Pasta machines operate a lot like cam screw machines, Antonio Adiletta told me when I interviewed him for this week’s podcast.
Antonio is co-owner of Arcobaleno and GAM Precision in Lancaster, Pennsylvania. After growing up in Italy, Antonio moved to Canada and then eventually emigrated to the United States with his wife and business partner, Maja. He has manufactured, sold, and serviced fresh pasta making machines for 26 years, and for the last decade, he has simultaneously run a CNC machine shop.
When Antonio started his career in manufacturing at a young age in Como, Italy, he apprenticed at a company that produced fresh pasta machines. For folks unfamiliar with fresh pasta, not all pasta comes as dry noodles in a box. Fresh pasta is soft and looks like dough. When restaurants boast that they serve “homemade pasta” they’re talking about fresh pasta. Often fresh pasta noodles are formed with an extrusion process, which is great for producing tubular shapes, like rigatoni, spaghetti, or penne. The other main method for producing fresh pasta noodles is the lamination process (rolled process), which is used for flat noodles like pappardelle and fettuccini. When I asked Antonio to tell me his favorite pasta noodle, he explained that choosing the right pasta depends on the marriage between the specific pasta noodle and the sauce. For tomato sauce, he likes spaghetti because of its thin diameter. For meat sauce, he says gnocchi or short rigatoni (mezze maniche) are ideal counterparts.
As an apprentice in Italy, Antonio set up and serviced industrial pasta machines weighing as much as 5,000 pounds. Often he worked on machines that made tortellini and ravioli because those machines required more fine tuning than those making simpler noodles. Decades later, when Antonio bought his machining company, GAM Precision, he realized that Brown & Sharpe screw machines operate using the same principles as tortellini machines. Like operating a Brown & Sharpe, in which a cam indexes the turret, in a tortellini machine a cam indexes the stuffing or moves the filling injector.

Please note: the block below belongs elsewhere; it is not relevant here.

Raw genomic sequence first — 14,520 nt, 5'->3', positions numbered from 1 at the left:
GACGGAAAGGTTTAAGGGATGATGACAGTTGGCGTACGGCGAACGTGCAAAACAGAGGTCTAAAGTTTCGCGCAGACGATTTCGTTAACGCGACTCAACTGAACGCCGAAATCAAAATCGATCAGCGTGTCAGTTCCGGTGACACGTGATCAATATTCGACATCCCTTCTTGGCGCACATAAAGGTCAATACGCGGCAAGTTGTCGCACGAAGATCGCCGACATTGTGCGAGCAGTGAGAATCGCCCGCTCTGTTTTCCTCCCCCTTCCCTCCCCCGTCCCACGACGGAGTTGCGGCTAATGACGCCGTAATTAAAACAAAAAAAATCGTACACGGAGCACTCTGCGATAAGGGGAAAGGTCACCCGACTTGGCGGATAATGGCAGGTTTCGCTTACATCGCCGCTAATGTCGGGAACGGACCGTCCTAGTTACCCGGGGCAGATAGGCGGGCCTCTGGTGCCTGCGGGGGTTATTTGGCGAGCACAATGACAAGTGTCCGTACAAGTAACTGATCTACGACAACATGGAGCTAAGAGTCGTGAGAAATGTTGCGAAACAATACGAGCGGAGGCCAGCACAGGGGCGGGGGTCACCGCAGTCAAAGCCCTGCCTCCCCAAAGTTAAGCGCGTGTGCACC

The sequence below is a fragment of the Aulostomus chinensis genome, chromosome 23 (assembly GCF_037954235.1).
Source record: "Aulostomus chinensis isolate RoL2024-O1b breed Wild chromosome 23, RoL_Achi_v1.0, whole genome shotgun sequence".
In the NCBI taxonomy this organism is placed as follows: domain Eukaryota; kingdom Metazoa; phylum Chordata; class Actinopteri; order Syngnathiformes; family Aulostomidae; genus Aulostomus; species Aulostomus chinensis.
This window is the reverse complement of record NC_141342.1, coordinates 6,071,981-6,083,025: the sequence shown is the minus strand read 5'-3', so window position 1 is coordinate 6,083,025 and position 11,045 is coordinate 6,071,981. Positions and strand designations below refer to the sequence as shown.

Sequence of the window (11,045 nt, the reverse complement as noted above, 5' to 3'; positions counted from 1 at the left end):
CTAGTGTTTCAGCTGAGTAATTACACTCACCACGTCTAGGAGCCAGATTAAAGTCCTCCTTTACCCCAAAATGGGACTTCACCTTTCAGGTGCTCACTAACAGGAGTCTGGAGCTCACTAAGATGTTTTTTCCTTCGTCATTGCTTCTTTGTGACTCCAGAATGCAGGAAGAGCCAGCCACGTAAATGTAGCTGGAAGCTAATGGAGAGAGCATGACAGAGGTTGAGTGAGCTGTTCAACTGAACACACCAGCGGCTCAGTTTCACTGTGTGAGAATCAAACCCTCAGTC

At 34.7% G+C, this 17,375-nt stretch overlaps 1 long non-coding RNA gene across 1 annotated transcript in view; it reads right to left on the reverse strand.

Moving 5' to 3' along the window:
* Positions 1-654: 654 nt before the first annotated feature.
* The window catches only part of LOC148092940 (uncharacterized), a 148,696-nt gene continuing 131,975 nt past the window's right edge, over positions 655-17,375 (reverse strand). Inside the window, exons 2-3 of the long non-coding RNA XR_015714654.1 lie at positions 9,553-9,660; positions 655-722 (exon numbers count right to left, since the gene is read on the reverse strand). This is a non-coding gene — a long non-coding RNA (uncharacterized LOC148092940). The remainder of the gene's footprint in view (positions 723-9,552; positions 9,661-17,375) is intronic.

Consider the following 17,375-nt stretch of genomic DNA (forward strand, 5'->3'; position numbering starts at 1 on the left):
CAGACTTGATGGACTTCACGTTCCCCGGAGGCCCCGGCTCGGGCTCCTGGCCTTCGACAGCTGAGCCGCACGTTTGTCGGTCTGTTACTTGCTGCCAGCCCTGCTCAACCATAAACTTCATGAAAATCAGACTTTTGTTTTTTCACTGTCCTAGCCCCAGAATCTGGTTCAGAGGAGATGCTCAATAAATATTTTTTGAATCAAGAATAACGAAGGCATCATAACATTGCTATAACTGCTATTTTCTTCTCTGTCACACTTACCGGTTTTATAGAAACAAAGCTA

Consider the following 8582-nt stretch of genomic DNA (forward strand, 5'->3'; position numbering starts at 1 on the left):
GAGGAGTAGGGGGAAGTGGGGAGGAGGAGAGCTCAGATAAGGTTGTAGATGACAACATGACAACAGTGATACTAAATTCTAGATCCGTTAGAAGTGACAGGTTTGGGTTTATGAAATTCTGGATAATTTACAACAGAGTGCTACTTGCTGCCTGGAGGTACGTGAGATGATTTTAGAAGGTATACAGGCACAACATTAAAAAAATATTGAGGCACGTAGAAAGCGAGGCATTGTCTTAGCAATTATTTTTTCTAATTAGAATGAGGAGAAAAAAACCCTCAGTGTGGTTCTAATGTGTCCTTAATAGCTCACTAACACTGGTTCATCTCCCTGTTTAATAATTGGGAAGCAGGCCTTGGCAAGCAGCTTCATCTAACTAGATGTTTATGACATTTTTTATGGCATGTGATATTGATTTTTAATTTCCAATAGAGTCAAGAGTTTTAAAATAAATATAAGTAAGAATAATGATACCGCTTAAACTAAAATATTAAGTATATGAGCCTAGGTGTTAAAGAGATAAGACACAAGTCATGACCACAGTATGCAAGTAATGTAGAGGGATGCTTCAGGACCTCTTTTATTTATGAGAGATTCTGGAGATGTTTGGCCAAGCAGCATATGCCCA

Antonio and Maja Adiletta, owners of Arcobaleno and GAM Precision
Antonio eventually moved to Canada where the Italian pasta machine company that employed him had opened a distribution office. He worked there several years setting up and servicing machines. In 1995, he started his own company, which built industrial fresh pasta machines in-house. In 2002, Antonio and his wife moved their business to the United States. At first they continued to build their own line of machines. However, after a while, they decided that business model was too labor intensive, so they went back to distributing machines from a supplier in Italy.
In 2012, Antonio and Maja purchased GAM Precision to diversify their business. It seemed like a good fit because they already owned some CNC equipment and had experience in manufacturing. Within a decade, they have modernized GAM from a cam screw machine shop to a highly automated CNC job shop, featuring some of the most powerful Citizen Swiss CNCs on the market.
Pasta Extruder + Mixer from Arcobaleno
Antonio says in the United States Arcobaleno has no competitors who can match its service in the industrial pasta machine space. However, the pasta machine business is challenging because unlike precision parts customers, who consistently demand more product, pasta machine customers often don’t need to buy new machines for many years because they are so durable. This means the company has to constantly look for new customers.
At the end of the interview, Antonio walked around his showroom to explain various industrial pasta machines in his product line. He also showed me some colorful consumer models sitting under a Christmas tree. He told me about the challenges of making gluten free pasta—“because the gluten is really like a glue, that holds it together.” We compared the lighter gnocchi made in southern Italy to that of northern Italy composed of a much higher ratio of potato to flour. He preached the importance of salting the water abundantly before cooking pasta—enough to make it taste like sea water.
Antonio knows that it’s the little details that produce perfection.
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